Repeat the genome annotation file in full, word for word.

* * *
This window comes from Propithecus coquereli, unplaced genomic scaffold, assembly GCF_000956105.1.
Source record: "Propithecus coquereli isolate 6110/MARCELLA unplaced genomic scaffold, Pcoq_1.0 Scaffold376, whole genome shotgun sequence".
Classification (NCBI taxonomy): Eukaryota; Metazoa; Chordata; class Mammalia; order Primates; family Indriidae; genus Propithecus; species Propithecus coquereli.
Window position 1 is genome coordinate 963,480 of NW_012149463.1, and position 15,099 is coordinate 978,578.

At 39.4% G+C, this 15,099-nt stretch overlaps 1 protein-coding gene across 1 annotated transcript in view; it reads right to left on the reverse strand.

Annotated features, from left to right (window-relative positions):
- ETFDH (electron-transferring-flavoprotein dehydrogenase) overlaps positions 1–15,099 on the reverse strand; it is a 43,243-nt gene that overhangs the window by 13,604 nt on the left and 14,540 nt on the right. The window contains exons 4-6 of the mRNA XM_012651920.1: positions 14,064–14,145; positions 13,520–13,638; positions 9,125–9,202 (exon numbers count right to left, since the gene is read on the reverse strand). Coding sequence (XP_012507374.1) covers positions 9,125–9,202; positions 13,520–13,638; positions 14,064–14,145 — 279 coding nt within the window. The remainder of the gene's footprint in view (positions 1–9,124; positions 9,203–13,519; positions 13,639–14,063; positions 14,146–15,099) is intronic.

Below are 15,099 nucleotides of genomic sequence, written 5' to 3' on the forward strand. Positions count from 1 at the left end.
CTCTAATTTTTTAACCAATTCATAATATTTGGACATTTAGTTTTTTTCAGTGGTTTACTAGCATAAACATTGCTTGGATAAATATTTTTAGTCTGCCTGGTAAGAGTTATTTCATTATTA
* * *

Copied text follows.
This window comes from Propithecus coquereli, unplaced genomic scaffold, assembly GCF_000956105.1.
Source record: "Propithecus coquereli isolate 6110/MARCELLA unplaced genomic scaffold, Pcoq_1.0 Scaffold376, whole genome shotgun sequence".
Classification (NCBI taxonomy): Eukaryota; Metazoa; Chordata; class Mammalia; order Primates; family Indriidae; genus Propithecus; species Propithecus coquereli.
Window position 1 is genome coordinate 963,480 of NW_012149463.1, and position 15,099 is coordinate 978,578.

At 39.4% G+C, this 15,099-nt stretch overlaps 1 protein-coding gene across 1 annotated transcript in view; it reads right to left on the reverse strand.

Annotated features, from left to right (window-relative positions):
- ETFDH (electron-transferring-flavoprotein dehydrogenase) overlaps positions 1–15,099 on the reverse strand; it is a 43,243-nt gene that overhangs the window by 13,604 nt on the left and 14,540 nt on the right. The window contains exons 4-6 of the mRNA XM_012651920.1: positions 14,064–14,145; positions 13,520–13,638; positions 9,125–9,202 (exon numbers count right to left, since the gene is read on the reverse strand). Coding sequence (XP_012507374.1) covers positions 9,125–9,202; positions 13,520–13,638; positions 14,064–14,145 — 279 coding nt within the window. The remainder of the gene's footprint in view (positions 1–9,124; positions 9,203–13,519; positions 13,639–14,063; positions 14,146–15,099) is intronic.

Below are 15,099 nucleotides of genomic sequence, written 5' to 3' on the forward strand. Positions count from 1 at the left end.
CTCTAATTTTTTAACCAATTCATAATATTTGGACATTTAGTTTTTTTCAGTGGTTTACTAGCATAAACATTGCTTGGATAAATATTTTTAGTCTGCCTGGTAAGAGTTATTTCATTATTA